Lévy could stay to 2016 after Publicis raises retirement age
Publicis Groupe shareholders yesterday gave Maurice Lévy a run at five more years at the top by voting to raise the retirement age for management board members from 70 to 75.
Lévy, the chairman and chief executive of the French holding company since 1987, turns 70 next February and finishes his current term in December this year.
The age limit resolution was approved by 97.3% of shareholders at the company's annual general meeting yesterday.
Shareholders did not approve a number of resolutions allowing the company to raise new capital by directly or indirectly suppressing preferential subscription rights.
Lévy had previously declared he intended to retire this year but agreed last summer, on request from the board, to stay on beyond 2011 to organise the search for his successor.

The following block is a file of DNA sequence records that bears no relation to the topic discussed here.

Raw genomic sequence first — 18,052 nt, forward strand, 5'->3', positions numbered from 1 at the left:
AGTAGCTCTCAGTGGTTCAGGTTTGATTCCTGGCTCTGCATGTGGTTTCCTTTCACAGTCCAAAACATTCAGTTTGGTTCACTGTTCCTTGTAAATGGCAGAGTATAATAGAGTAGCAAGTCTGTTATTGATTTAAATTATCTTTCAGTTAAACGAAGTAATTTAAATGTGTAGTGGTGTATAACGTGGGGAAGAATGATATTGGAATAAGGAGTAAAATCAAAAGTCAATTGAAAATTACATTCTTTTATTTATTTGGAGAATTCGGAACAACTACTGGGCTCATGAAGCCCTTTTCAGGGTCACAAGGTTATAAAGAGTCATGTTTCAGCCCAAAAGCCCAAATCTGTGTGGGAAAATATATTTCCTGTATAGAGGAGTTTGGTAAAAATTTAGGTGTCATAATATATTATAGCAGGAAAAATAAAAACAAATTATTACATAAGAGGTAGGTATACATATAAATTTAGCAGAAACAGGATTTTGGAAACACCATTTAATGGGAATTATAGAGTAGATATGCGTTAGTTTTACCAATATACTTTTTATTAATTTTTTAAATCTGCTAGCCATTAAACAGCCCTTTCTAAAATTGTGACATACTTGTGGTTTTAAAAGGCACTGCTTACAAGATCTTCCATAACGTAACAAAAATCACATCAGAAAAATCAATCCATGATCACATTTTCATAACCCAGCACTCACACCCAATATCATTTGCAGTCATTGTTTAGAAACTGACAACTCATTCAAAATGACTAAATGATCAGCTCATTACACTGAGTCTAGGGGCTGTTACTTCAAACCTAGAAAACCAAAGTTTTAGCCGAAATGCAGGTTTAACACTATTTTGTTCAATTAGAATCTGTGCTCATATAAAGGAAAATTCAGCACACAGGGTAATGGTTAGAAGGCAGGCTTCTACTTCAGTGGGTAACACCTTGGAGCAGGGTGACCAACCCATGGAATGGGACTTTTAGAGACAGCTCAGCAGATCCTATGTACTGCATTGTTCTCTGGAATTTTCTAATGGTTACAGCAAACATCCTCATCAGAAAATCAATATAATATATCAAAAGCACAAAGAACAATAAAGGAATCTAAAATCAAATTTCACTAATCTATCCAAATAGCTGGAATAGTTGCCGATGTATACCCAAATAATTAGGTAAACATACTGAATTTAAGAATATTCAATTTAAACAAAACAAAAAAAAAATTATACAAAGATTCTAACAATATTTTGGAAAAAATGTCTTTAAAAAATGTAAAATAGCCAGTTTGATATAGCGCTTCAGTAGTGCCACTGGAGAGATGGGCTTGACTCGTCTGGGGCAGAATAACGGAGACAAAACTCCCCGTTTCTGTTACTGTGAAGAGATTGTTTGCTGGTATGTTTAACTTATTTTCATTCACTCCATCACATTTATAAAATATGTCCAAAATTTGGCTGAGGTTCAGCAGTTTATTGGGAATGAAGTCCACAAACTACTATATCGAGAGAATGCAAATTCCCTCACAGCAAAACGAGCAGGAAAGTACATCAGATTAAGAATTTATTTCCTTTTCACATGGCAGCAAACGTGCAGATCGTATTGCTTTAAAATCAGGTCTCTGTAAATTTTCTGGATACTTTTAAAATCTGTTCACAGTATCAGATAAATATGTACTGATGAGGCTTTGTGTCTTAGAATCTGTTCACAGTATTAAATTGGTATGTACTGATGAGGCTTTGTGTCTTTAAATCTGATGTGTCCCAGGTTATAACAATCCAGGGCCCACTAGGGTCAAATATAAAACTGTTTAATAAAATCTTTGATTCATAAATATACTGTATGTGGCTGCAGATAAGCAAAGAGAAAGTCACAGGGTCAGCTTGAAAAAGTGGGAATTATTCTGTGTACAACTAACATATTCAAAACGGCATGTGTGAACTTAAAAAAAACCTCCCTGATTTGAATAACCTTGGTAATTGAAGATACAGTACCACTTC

Jean-Yves Naouri, the Publicis Groupe chief operating officer, is increasingly seen as Lévy's heir-apparent. In March Naouri was appointed to the additional role of executive chairman at the Publicis advertising agency network, vacated by Richard Pinder.
Publicis Groupe's UK rival WPP has no equivalent age limit for chief executive Sir Martin Sorrell, aged 66, and other board members.
According to a spokesman the company removed age restrictions from its articles of association "a few years ago as age discrimination was becoming a problem".
Sorrell's contract does not have a specific term and the company can dispense with his services "at will" and vice versa. However, a large part of his personal fortune is tied up in the company.
This article was first published on campaignlive.co.uk
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